James H. Coleman, Jr., is an American lawyer, judge, and the first African American to serve on the Supreme Court of New Jersey. Born on May 4th, 1933, in Lawrenceville, Virginia, Coleman is the son of a poor southern sharecropper. While Coleman has since retired his position as an associate justice on the New Jersey Supreme Court, he is still recognized for his lifelong judicial career and adamant fight for racial equality, most recently receiving the New Jersey Law Journal‘s Lifetime Achievement Award in 2016, the Best Lawyers in America’s Newark Best Lawyers Arbitration Lawyer of the Year award in 2015, and a nomination to the New Jersey Hall of Fame.
Coleman’s upbringing as the son of a black sharecropper in the early 20th century south has given him insight into the concept of racial inequality. During his childhood, Coleman was forced to attend various racially segregated public schools in Lawrenceville due to the continued enforcement of Jim Crow laws. Despite these setbacks, Coleman graduated from James S. Russell High School in Lawrenceville as the class Salutatorian, and in 1956, cum laude from Virginia State University. Coleman then left Virginia and continued his education in Washington, D.C.at Howard University and George Washington University. He graduated from George Washington University in 1959 with a degree in law. The following year, Coleman was admitted to the bar in New Jersey. Coleman served in the U.S. Army reserves until his discharge in 1962.
Coleman began his lifelong career in law in 1960, working as a private practice attorney until 1970 in offices in the cities of Roselle and Elizabeth, New Jersey. In 1960, Coleman also joined the New Jersey Department of Labor and Industry and in 1964 became a judge in the New Jersey Workers’ Compensation Court. He kept this position until 1973, when he was appointed as judge of New Jersey’s Union County Court, a position he kept for five more years. From 1978 to 1980 Coleman served as the Judge of the Law Division of New Jersey’s Superior Court and then from 1981 to 1987 as Judge of the Appellate division of the Superior Court. In 1987 he was promoted to Presiding Judge of the New Jersey Appellate Court.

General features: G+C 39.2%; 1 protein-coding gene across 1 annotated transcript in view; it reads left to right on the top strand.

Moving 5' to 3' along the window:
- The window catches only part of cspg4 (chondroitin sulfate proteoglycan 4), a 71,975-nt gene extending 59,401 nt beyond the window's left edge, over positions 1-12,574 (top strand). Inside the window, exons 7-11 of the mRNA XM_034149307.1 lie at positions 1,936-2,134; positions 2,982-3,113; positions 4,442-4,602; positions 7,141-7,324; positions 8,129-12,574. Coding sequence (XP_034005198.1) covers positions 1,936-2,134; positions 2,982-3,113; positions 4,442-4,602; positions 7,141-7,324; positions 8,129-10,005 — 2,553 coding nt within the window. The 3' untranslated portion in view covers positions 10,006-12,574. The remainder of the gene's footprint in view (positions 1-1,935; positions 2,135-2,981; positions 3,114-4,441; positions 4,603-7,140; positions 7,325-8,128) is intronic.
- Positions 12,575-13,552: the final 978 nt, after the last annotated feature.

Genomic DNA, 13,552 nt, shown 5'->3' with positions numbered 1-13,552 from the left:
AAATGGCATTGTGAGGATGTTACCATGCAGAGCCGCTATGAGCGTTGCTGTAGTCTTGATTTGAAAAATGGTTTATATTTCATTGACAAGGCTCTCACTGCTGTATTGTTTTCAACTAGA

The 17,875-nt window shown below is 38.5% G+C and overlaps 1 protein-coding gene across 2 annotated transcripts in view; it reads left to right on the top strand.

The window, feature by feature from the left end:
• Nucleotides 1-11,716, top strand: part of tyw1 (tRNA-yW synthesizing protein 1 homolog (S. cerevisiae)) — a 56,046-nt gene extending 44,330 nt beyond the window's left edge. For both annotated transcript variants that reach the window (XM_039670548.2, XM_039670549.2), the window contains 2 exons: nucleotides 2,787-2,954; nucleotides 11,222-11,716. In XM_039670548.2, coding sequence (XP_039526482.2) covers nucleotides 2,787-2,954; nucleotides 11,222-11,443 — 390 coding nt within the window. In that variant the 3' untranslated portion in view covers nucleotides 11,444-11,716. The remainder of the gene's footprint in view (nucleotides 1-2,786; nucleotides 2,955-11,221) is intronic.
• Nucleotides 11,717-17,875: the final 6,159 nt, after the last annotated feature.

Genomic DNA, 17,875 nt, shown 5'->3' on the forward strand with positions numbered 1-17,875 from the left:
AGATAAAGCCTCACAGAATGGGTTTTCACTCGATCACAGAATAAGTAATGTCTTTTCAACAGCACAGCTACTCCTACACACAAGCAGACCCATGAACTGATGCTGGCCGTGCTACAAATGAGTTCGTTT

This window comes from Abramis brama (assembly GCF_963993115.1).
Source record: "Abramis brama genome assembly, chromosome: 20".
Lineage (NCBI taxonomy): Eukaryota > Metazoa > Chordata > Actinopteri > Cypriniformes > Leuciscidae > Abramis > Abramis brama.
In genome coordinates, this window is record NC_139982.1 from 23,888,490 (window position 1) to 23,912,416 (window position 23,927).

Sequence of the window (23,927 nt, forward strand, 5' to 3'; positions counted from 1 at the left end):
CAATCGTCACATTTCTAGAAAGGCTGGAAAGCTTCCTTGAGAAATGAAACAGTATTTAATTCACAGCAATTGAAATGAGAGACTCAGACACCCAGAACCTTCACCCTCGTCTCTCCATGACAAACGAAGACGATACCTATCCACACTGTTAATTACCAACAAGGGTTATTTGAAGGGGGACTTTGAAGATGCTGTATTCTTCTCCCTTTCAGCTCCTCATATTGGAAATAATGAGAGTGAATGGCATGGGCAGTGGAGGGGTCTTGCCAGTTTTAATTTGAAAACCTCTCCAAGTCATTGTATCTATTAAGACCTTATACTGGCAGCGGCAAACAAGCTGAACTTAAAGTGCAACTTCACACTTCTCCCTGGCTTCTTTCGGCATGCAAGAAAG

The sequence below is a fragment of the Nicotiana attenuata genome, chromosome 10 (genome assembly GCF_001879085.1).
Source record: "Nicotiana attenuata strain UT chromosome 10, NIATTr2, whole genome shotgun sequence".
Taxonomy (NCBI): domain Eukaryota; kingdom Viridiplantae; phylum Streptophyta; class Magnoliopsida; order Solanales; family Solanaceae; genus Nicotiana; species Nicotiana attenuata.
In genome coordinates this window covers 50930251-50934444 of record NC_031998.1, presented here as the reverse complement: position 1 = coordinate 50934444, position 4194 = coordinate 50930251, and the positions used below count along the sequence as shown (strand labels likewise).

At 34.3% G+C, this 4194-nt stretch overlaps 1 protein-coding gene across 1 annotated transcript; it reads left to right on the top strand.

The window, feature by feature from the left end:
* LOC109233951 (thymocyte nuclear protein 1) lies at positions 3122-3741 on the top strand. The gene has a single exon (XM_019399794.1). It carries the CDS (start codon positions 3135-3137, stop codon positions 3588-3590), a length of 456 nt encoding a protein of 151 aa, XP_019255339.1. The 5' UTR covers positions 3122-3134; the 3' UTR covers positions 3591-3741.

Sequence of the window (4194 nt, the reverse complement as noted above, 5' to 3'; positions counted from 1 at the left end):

On October 3, 1994, New Jersey Governor Christine Whitman, a Republican, nominated Coleman as an Associate Justice to the New Jersey Supreme Court. This nomination was confirmed by the New Jersey State Senate on December 12, and Coleman was sworn in by Chief Justice Robert N. Wilentz, and, five days later on December 17. Coleman became the first African American to serve on the New Jersey State Supreme Court. Coleman was nominated by Democratic Governor Donald DeFrancesco on November 26, 2001 for a second term, and this nomination was also confirmed by the state senate. Coleman retired from the State Supreme Court in 2003 at the age of 70. A portrait of Justice Coleman was placed on permanent display in the New Jersey Supreme Court in 2016, 13 years after his retirement.